Look at some numbers. “Blow to Obama as jobless rate rises/U.S. unemployment reaches 9.8%/Market hopes of a stronger recovery dashed,” stated the headline of the Financial Times weekend edition (December 4-5, 2010). A feeble 50,000 jobs created in the private sector was undercut by the loss of 11,000 government jobs due to state and city budget crises.
Given the statistical uncertainties of any given month’#8221;s job creation figures, “(t)he best guide, therefore, is the average growth in jobs over the past three months: 62,000.” Even more revealing, “(T)he broad unemployment rate — including people forced to work part-time or who have given up looking for jobs — also remained at a shocking 17 per cent…meanwhile, the percentage of adults with jobs fell to 58.2 per cent, compared with pre-recession levels of about 63 per cent.” (Financial Times, ibid., Robin Harding, “Poor payroll figures back Fed’#8221;s gambit”)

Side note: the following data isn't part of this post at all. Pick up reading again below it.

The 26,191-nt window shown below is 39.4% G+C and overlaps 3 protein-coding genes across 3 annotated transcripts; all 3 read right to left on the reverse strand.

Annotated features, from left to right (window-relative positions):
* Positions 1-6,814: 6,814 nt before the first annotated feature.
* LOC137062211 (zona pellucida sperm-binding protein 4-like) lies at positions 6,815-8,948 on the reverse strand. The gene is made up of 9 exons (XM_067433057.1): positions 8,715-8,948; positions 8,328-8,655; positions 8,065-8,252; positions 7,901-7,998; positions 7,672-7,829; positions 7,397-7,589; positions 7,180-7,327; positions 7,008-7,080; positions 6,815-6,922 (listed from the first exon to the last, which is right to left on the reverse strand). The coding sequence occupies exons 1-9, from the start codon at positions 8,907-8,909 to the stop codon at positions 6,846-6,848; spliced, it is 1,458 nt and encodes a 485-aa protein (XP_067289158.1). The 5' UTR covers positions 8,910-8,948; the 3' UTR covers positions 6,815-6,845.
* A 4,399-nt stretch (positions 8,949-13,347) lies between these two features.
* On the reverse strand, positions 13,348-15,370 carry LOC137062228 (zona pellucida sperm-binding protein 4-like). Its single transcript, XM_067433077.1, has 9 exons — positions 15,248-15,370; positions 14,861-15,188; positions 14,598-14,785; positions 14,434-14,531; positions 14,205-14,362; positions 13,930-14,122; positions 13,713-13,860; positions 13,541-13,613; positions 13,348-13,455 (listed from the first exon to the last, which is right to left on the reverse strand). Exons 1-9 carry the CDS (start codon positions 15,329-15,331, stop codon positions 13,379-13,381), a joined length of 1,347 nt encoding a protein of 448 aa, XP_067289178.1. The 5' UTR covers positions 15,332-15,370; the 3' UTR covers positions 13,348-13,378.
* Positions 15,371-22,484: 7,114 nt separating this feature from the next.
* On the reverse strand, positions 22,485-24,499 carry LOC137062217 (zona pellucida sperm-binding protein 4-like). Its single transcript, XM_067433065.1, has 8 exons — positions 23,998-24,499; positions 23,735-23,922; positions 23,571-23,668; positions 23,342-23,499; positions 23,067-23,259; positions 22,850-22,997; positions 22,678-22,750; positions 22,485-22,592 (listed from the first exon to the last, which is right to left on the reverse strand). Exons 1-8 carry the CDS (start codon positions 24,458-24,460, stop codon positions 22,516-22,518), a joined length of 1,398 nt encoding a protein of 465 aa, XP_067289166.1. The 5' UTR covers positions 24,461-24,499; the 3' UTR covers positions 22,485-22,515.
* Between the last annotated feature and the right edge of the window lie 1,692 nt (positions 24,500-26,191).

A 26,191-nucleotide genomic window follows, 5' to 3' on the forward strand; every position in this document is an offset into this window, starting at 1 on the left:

Given that African-American unemployment consistently runs at double the national rate, that 17% “broad unemployment” in the U.S. economy translates into Depression-level catastrophe for the Black community. (Malik Miah’#8221;s column as well as Dianne Feeley’#8221;s report from Detroit in this issue of Against the Current provide some stark details of this reality.)
Public sector employment is facing the front edge of a tsunami of cuts that will hit full force with aid to state governments from the stimulus drying up. The pay freeze for federal workers gives state governments an example to emulate in tearing up public employees’#8221; union contracts. It is also possible, as emboldened hard-right ideologues demand, that “right-to-work” laws (outlawing compulsory union membership in union-organized shops) could be enacted in some northern industrial states.